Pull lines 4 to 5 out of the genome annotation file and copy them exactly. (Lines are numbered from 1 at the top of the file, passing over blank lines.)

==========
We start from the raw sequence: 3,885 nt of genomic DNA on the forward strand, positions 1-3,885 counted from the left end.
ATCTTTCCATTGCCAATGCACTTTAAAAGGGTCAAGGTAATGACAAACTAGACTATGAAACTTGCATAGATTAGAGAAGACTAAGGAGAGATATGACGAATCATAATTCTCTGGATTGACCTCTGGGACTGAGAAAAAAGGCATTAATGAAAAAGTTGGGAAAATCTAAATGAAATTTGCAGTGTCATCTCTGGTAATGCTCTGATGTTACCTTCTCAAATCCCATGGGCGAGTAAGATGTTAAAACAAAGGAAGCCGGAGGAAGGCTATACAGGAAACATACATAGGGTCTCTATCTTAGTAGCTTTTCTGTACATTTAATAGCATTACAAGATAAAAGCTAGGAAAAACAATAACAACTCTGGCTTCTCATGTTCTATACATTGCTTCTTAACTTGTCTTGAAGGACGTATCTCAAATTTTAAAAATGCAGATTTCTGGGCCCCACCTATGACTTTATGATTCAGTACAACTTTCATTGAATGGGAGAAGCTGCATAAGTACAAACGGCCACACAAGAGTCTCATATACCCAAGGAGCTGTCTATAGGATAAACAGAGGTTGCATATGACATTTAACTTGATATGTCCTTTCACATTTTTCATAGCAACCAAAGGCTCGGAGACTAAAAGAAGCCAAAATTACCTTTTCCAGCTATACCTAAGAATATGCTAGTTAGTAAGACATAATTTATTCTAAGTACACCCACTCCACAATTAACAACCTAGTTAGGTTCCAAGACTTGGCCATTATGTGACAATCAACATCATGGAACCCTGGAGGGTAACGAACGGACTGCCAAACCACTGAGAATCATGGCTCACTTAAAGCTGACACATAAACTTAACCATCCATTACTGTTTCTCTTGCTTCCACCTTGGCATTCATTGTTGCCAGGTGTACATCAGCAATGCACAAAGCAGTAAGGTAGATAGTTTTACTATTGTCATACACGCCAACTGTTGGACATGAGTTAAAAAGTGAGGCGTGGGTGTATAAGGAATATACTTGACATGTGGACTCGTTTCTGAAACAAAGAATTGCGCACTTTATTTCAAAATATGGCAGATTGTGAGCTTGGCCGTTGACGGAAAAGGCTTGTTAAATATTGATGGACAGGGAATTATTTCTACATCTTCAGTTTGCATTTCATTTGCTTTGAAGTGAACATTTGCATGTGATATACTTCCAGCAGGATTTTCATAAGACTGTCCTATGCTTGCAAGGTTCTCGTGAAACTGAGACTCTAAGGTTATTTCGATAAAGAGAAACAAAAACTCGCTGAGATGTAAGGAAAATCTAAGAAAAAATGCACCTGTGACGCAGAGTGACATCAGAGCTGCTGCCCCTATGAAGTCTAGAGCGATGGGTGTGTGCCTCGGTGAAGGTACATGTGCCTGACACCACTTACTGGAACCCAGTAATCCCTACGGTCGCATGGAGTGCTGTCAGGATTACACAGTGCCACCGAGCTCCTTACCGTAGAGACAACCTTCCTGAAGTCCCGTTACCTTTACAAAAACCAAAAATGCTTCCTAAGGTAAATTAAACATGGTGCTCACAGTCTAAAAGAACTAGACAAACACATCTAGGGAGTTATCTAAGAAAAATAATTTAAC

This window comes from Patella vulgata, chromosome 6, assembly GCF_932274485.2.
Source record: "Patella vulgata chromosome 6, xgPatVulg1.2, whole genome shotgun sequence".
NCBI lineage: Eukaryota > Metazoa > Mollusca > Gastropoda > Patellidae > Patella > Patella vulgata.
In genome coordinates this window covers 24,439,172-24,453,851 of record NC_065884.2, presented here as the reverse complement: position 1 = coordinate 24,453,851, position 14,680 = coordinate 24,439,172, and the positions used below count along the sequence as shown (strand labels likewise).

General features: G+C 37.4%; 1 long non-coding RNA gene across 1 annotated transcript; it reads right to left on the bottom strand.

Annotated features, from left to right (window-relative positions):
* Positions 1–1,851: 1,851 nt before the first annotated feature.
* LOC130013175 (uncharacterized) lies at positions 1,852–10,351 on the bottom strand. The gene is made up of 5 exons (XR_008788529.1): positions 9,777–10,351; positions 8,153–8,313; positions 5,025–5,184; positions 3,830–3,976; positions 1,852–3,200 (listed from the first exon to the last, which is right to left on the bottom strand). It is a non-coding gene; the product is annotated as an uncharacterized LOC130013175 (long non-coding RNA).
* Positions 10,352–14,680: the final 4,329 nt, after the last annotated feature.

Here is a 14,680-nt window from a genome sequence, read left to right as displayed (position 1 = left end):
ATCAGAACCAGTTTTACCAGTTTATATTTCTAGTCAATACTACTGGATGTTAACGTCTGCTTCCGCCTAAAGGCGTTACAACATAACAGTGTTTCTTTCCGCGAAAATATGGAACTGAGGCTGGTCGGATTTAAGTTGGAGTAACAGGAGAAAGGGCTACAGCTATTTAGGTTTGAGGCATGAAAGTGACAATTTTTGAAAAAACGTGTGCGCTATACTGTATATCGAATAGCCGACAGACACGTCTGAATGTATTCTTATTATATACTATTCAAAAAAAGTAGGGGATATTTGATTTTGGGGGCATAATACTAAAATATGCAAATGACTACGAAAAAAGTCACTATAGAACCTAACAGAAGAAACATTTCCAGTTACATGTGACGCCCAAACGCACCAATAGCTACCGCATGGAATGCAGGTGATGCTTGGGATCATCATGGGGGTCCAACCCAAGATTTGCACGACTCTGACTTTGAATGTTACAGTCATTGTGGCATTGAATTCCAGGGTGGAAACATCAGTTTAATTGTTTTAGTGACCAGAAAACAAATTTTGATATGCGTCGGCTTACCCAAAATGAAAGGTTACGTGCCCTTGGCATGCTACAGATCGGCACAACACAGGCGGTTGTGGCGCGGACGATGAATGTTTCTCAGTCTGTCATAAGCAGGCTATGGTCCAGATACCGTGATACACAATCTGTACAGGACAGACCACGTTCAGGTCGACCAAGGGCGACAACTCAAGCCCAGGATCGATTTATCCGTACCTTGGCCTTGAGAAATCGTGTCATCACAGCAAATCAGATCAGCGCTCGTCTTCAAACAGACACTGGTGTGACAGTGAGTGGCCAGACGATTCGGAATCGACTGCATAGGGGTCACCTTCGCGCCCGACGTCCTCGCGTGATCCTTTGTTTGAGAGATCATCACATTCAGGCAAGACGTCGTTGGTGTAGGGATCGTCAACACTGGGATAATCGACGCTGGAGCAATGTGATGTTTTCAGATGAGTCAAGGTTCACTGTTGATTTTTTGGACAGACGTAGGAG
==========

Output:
Source record: "Patella vulgata chromosome 6, xgPatVulg1.2, whole genome shotgun sequence".
NCBI lineage: Eukaryota > Metazoa > Mollusca > Gastropoda > Patellidae > Patella > Patella vulgata.